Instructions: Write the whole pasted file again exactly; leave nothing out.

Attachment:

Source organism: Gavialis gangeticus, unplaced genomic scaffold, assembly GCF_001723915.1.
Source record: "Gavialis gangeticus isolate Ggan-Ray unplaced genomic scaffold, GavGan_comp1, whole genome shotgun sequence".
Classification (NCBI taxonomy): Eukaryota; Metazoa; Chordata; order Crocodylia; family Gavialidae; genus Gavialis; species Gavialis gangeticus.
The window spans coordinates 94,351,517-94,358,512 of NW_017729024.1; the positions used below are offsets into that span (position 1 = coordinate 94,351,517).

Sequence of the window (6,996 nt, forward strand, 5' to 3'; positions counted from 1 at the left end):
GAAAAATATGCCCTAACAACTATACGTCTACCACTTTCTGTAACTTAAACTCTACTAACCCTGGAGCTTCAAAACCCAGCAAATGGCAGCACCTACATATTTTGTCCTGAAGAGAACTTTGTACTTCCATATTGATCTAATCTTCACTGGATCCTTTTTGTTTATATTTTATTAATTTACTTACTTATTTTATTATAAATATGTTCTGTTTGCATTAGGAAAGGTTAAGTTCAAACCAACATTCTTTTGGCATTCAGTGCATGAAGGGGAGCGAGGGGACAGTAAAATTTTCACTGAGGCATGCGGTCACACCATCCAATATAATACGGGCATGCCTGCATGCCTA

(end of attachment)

Source organism: Gavialis gangeticus, unplaced genomic scaffold, assembly GCF_001723915.1.
Source record: "Gavialis gangeticus isolate Ggan-Ray unplaced genomic scaffold, GavGan_comp1, whole genome shotgun sequence".
Classification (NCBI taxonomy): Eukaryota; Metazoa; Chordata; order Crocodylia; family Gavialidae; genus Gavialis; species Gavialis gangeticus.
The window spans coordinates 94,351,517-94,358,512 of NW_017729024.1; the positions used below are offsets into that span (position 1 = coordinate 94,351,517).

Sequence of the window (6,996 nt, forward strand, 5' to 3'; positions counted from 1 at the left end):
GAAAAATATGCCCTAACAACTATACGTCTACCACTTTCTGTAACTTAAACTCTACTAACCCTGGAGCTTCAAAACCCAGCAAATGGCAGCACCTACATATTTTGTCCTGAAGAGAACTTTGTACTTCCATATTGATCTAATCTTCACTGGATCCTTTTTGTTTATATTTTATTAATTTACTTACTTATTTTATTATAAATATGTTCTGTTTGCATTAGGAAAGGTTAAGTTCAAACCAACATTCTTTTGGCATTCAGTGCATGAAGGGGAGCGAGGGGACAGTAAAATTTTCACTGAGGCATGCGGTCACACCATCCAATATAATACGGGCATGCCTGCATGCCTA